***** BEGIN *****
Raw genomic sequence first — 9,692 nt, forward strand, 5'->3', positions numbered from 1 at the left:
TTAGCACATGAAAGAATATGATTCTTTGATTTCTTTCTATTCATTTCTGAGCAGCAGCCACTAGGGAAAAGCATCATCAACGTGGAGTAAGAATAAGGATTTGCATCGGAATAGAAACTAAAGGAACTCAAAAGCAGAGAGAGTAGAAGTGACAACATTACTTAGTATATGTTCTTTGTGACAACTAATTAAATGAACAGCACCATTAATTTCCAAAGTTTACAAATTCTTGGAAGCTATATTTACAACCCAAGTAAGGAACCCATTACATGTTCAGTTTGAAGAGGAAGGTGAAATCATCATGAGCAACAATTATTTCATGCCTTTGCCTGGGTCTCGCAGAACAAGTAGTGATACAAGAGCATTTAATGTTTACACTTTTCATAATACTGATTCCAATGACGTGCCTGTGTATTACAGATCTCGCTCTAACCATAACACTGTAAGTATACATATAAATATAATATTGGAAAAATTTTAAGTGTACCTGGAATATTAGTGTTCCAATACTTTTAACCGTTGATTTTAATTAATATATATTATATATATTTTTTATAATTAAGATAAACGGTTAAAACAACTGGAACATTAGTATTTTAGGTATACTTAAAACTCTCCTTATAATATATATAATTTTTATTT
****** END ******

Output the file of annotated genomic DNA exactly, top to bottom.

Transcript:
Raw genomic sequence first — 9,692 nt, forward strand, 5'->3', positions numbered from 1 at the left:
TTAGCACATGAAAGAATATGATTCTTTGATTTCTTTCTATTCATTTCTGAGCAGCAGCCACTAGGGAAAAGCATCATCAACGTGGAGTAAGAATAAGGATTTGCATCGGAATAGAAACTAAAGGAACTCAAAAGCAGAGAGAGTAGAAGTGACAACATTACTTAGTATATGTTCTTTGTGACAACTAATTAAATGAACAGCACCATTAATTTCCAAAGTTTACAAATTCTTGGAAGCTATATTTACAACCCAAGTAAGGAACCCATTACATGTTCAGTTTGAAGAGGAAGGTGAAATCATCATGAGCAACAATTATTTCATGCCTTTGCCTGGGTCTCGCAGAACAAGTAGTGATACAAGAGCATTTAATGTTTACACTTTTCATAATACTGATTCCAATGACGTGCCTGTGTATTACAGATCTCGCTCTAACCATAACACTGTAAGTATACATATAAATATAATATTGGAAAAATTTTAAGTGTACCTGGAATATTAGTGTTCCAATACTTTTAACCGTTGATTTTAATTAATATATATTATATATATTTTTTATAATTAAGATAAACGGTTAAAACAACTGGAACATTAGTATTTTAGGTATACTTAAAACTCTCCTTATAATATATATAATTTTTATTT